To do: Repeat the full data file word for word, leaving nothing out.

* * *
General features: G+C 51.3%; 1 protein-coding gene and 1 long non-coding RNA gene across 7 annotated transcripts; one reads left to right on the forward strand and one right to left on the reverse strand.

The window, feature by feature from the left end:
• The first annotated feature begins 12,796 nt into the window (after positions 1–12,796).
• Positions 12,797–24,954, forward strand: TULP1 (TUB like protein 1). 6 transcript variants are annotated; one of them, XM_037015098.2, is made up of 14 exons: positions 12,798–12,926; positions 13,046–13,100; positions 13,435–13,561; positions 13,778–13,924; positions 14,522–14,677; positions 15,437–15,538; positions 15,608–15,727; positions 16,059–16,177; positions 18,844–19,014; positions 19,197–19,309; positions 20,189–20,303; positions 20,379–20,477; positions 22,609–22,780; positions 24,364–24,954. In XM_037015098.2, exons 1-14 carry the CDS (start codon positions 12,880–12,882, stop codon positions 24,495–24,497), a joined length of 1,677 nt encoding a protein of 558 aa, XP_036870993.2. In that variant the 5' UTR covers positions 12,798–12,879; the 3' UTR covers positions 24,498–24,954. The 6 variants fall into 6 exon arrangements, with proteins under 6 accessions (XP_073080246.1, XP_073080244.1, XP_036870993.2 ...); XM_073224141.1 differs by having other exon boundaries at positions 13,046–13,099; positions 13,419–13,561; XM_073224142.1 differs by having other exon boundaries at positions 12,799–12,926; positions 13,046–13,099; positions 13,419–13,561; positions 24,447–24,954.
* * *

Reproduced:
General features: G+C 51.3%; 1 protein-coding gene and 1 long non-coding RNA gene across 7 annotated transcripts; one reads left to right on the forward strand and one right to left on the reverse strand.

The window, feature by feature from the left end:
• The first annotated feature begins 12,796 nt into the window (after positions 1–12,796).
• Positions 12,797–24,954, forward strand: TULP1 (TUB like protein 1). 6 transcript variants are annotated; one of them, XM_037015098.2, is made up of 14 exons: positions 12,798–12,926; positions 13,046–13,100; positions 13,435–13,561; positions 13,778–13,924; positions 14,522–14,677; positions 15,437–15,538; positions 15,608–15,727; positions 16,059–16,177; positions 18,844–19,014; positions 19,197–19,309; positions 20,189–20,303; positions 20,379–20,477; positions 22,609–22,780; positions 24,364–24,954. In XM_037015098.2, exons 1-14 carry the CDS (start codon positions 12,880–12,882, stop codon positions 24,495–24,497), a joined length of 1,677 nt encoding a protein of 558 aa, XP_036870993.2. In that variant the 5' UTR covers positions 12,798–12,879; the 3' UTR covers positions 24,498–24,954. The 6 variants fall into 6 exon arrangements, with proteins under 6 accessions (XP_073080246.1, XP_073080244.1, XP_036870993.2 ...); XM_073224141.1 differs by having other exon boundaries at positions 13,046–13,099; positions 13,419–13,561; XM_073224142.1 differs by having other exon boundaries at positions 12,799–12,926; positions 13,046–13,099; positions 13,419–13,561; positions 24,447–24,954.